ʽʽHi, I’m Benjamin Nunn – critic, gourmand and author of Ben Viveur. I like to eat and drink. And cook. And write.

You might have read me in an in-flight magazine, or a beer publication, but here on my own blog I'm liberated from the editorial shackles of others so anything goes.

I deal with real food and drink in the real world, aiming to create recipes that taste awesome, but which can be created by mere mortals without the need for tons of specialist equipment and a doctorate in food science. Likewise, I tend to review relaxed establishments that you might visit on a whim without having to sell your first-born, rather than hugely expensive restaurants and style bars in the middle of nowhere with a velvet rope barrier, a stringent dress code and a six-month waiting list!

There's plenty of robust opinion, commentary on the world of food and drink, and lots of swearing, so look away now if you're easily offended.

Otherwise, tuck your bib in, fill your glass and turbo-charge your tastebuds. We're going for a ride... Ben Appetit!
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Monday, June 27, 2016

Lost Breweries: B is for Brew Wharf

London's thriving beer scene of the last decade has seen a few casualties and suffered some collateral damage. Some might argue that the biggest loss was Young's merger with Charles Wells and subsequent move to Bedford.

I didn't care much about that. What I did care about was the loss of Brew Wharf, a brewpub that pretty much kick-started a revolution in my view.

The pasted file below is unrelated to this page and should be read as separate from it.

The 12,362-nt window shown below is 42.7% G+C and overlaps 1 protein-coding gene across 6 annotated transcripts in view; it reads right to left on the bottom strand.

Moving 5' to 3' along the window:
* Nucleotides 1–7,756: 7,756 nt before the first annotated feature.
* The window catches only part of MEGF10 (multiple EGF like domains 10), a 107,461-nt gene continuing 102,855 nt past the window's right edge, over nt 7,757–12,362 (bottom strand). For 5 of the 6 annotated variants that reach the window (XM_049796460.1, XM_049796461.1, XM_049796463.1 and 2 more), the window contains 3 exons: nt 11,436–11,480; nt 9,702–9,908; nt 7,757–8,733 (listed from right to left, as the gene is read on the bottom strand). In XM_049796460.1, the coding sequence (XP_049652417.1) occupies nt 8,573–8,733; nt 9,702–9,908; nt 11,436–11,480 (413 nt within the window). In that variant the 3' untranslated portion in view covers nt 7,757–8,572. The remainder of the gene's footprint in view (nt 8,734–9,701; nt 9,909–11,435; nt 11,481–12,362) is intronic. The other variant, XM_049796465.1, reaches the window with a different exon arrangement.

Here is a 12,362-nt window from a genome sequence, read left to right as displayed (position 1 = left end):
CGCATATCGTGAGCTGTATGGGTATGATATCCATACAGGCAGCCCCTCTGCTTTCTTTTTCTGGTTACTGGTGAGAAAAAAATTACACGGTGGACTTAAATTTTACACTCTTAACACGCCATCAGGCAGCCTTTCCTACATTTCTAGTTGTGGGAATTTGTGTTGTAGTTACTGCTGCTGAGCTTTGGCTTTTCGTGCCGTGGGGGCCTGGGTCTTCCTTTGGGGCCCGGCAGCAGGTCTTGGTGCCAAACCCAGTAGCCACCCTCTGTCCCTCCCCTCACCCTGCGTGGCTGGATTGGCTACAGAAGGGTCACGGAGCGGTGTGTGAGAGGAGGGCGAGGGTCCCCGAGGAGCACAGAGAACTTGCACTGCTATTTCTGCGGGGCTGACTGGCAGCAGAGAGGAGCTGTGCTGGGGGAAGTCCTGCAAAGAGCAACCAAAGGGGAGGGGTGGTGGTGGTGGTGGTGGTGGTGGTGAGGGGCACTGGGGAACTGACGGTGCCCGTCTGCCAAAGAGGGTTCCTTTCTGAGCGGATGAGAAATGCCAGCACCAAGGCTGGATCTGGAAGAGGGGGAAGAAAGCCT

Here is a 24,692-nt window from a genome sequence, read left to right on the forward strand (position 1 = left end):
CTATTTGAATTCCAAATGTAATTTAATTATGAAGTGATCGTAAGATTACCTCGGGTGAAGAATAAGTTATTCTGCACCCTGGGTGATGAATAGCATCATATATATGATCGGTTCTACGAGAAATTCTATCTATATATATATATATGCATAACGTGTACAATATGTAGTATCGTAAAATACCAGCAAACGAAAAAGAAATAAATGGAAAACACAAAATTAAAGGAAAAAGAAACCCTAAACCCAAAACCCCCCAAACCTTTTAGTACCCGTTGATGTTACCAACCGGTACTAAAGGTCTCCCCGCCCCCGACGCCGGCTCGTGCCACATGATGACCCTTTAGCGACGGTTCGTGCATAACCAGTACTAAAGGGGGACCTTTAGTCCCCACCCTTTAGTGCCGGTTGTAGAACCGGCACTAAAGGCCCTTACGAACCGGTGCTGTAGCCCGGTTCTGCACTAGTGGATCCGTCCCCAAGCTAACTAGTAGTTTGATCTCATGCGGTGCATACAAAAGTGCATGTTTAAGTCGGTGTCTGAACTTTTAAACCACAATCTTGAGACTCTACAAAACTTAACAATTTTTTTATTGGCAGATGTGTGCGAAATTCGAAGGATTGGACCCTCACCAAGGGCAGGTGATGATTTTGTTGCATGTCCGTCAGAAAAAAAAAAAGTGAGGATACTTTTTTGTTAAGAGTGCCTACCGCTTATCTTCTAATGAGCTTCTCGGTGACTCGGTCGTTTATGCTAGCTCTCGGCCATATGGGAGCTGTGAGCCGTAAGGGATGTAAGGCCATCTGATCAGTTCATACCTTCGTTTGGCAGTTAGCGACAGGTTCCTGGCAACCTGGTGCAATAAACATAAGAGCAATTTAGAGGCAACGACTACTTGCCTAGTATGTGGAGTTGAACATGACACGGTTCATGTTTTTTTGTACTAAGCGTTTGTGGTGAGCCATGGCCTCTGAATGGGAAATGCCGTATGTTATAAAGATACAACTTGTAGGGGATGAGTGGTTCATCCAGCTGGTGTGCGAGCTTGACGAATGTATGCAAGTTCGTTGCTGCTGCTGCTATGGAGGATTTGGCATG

And so, I give you this obituary I penned a while back - reproduced from the April/May 2015 edition of London Drinker - which summed up my thoughts at the time.

Since I wrote it, I've learned that the brewing equipment is now with Breakwater brewery in Dover, and some of the same people seem to be involved too, which may be cause for optimism even though they're taking a long while to get up and runni
ng. The Brew Wharf bar itself hardly ever seems to be open these days, however...

Wednesday, June 8, 2016

Lost Breweries: A is for Ash Vine

I've been regularly drinking beer for about 25 years now, which probably makes me just about qualified to reminisce about breweries that have slipped from our horizons.

It's easy to forget that this even happens, given that we've been reaping a seemingly endless harvest of new breweries for many years now. But some, indeed many, breweries go beer-belly-up for various reasons, so this is the first in a series of posts where I look back wistfully - or in this case, not - at a few of them. Starting with West Country micro Ash Vine.

And if you're sitting there thinking 'Ash Vine... Hmm.. were their beers as boring as I remember?' then you're pretty much on the same wavelength as me! And if the name draws a blank, it's probably further proof of the singularly unmemorable nature of their beers. Their many, many all-very-similar beers...